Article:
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Massachusetts senior correctional officer facing 10 years in prison for assault on inmate with mental illness



BOSTON – A federal jury in Boston has convicted a senior Massachusetts correctional officer of injuring an inmate following a five-day trial.

According to the Massachusetts Department of Justice, 42-year-old Seth M. Bourget, of Woodstock, Conn., a Senior Correctional Officer at U.S. Bureau Prisons Federal Medical Center in Devens (FMC Devens), was convicted of one count of deprivation of civil rights under color of law. U.S. District Court Judge Denise J. Casper scheduled sentencing for April 5, 2023. Bourget was arrested and charged in February 2020.

“When Mr. Bourget took an oath to become a law enforcement officer, he swore to serve and protect. He violated that oath when he violently struck a mentally impaired and handcuffed inmate,” said United States Attorney Rachael S. Rollins. “When members of law enforcement demonstrate such poor judgment and gross misconduct, they undermine the exceptional work the vast majority of their colleagues do every day. Wearing a badge is an honor and comes with enormous responsibility. Mr. Bourget’s conduct fell so far below that standard he is now a convicted felon. We thank the jury for their verdict. The victim in this case sustained significant physical injuries and required 12 staples to close a gash Mr. Bourget caused to the back of his skull. Today’s conviction is for him.”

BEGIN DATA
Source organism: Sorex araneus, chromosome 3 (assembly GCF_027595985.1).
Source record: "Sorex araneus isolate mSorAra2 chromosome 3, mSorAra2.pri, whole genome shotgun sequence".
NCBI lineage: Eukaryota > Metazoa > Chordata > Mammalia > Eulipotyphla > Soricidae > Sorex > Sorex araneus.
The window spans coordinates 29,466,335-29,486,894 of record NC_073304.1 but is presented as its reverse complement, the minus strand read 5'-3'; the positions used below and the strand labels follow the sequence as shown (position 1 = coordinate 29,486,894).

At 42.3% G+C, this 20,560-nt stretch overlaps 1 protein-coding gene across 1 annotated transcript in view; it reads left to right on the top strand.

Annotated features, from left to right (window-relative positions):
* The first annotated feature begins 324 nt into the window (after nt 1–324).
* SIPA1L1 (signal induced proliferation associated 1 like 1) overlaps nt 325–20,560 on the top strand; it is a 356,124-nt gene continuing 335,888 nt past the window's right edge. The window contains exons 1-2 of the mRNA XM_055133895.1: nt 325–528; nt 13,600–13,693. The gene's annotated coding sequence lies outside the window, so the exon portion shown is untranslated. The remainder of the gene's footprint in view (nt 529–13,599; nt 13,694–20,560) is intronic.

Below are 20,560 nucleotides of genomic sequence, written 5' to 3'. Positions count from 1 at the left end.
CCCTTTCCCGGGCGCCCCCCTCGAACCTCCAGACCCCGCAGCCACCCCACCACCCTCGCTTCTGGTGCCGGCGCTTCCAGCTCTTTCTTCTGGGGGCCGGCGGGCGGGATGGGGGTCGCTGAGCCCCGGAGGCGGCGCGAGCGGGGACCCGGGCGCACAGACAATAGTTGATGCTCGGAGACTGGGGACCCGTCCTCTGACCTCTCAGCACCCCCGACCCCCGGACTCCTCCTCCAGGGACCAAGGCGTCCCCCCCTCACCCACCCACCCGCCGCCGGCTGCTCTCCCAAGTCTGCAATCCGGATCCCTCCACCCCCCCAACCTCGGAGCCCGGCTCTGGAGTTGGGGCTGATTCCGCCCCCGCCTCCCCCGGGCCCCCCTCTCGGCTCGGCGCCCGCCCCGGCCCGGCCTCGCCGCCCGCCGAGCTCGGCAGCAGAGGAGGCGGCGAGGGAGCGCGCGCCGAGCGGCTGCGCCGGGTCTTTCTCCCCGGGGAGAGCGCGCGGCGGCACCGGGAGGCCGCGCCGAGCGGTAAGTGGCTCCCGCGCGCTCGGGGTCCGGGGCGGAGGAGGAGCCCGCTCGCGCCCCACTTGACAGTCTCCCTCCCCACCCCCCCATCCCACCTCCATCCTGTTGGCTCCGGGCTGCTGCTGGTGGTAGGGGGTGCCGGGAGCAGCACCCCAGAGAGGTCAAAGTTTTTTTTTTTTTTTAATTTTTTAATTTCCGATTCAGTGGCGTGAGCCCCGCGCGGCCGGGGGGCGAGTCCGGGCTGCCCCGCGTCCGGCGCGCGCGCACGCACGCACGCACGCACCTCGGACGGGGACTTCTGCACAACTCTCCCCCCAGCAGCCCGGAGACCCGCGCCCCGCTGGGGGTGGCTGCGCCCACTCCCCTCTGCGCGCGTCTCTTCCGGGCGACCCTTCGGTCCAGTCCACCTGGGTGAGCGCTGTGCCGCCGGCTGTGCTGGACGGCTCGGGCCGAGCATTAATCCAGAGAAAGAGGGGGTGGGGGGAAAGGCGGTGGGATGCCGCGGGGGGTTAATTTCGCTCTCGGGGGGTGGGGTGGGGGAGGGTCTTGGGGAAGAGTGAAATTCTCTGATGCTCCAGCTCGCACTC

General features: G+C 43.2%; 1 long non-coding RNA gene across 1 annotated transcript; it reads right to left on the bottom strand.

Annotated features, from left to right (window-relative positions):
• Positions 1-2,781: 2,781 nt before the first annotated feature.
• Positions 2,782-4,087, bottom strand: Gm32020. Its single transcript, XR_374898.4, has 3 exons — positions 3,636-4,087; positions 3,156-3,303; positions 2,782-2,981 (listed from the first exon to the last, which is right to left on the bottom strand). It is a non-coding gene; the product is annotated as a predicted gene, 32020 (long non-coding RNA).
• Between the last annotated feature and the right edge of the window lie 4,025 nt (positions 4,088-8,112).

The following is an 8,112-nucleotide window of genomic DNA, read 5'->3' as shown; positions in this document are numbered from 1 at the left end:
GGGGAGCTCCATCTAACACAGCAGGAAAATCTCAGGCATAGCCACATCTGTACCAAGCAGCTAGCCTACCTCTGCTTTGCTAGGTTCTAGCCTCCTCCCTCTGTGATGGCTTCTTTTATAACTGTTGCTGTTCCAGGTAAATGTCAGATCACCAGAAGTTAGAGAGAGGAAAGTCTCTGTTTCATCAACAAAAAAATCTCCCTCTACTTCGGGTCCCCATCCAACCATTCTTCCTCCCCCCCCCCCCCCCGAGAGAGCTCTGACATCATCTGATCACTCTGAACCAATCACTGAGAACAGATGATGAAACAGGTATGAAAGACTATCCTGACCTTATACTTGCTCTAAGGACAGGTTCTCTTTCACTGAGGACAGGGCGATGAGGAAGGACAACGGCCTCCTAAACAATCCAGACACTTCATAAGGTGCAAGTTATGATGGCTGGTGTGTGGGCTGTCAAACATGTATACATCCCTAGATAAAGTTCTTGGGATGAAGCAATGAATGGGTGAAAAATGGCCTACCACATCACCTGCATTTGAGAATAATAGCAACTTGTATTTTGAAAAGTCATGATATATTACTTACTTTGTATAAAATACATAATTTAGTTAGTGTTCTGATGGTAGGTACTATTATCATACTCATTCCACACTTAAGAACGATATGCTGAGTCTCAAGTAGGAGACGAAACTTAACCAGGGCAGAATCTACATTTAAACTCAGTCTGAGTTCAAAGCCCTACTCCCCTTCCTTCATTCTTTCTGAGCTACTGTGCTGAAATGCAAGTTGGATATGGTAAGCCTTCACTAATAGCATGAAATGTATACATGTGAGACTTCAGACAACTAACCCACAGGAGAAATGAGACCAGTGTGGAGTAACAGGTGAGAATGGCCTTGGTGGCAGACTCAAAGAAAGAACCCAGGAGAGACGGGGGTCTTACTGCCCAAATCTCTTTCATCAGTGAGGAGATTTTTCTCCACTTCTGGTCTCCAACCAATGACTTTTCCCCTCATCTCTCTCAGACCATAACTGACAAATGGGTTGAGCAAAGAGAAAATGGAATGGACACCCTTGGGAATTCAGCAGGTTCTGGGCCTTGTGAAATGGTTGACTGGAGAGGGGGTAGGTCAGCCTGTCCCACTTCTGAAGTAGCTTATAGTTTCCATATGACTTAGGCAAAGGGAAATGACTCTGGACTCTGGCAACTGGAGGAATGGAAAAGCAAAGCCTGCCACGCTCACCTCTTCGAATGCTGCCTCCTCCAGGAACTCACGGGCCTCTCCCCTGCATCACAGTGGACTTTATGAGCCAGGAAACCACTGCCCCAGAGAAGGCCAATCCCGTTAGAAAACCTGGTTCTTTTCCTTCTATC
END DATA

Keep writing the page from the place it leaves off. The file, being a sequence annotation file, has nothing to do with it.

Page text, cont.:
“We entrust Correctional Officers with great authority and responsibility. Bourget abused his power and assaulted an inmate using excessive force. Today, the jury held him accountable for his misconduct,” said Ryan T. Geach, Special Agent in Charge of the Department of Justice Office of the Inspector General New York Field Office.

“Today’s verdict shows that corrections officers like Seth Bourget who break the law, violate their oath, deprive an inmate of their civil rights, and then try to cover it up will be held accountable for their disgraceful conduct,” said Joseph R. Bonavolonta, Special Agent in Charge of the Federal Bureau of Investigation, Boston Division. “Most corrections officers are good and honest public servants doing an enormously challenging and important job, but the FBI will not hesitate to pursue those who violate the civil rights of their prisoners because no one is above the law.”

According to evidence presented at trial, on or about June 18, 2019, Bourget struck a handcuffed inmate suffering from severe mental illness with a large protective shield with excessive force, causing serious head injuries.

The charge of willful deprivation of civil rights under color of law provides for a sentence of up to 10 years in prison, two years of supervised release and a fine of up to $250,000. Sentences are imposed by a federal district court judge based upon the U.S. Sentencing Guidelines and statutes which govern the determination of a sentence in a criminal case.

U.S. Attorney Rollins, DOJ-OIG SAC Geach and FBI Boston SAC Bonavolonta made the announcement today. Assistant U.S. Attorneys Neil J. Gallagher, Jr. of Rollins’ Public Corruption Unit and Torey B. Cummings of Rollins’ Civil Rights & Human Trafficking Unit are prosecuting the case.

1 Comment

1 Comment

  1. MortisMaximus

    December 22, 2022 at 9:34 pm

    Murderers are being paroled on an unprecedented level. I’m guessing they need to fill the prisons with these more dangerous and violent criminals.

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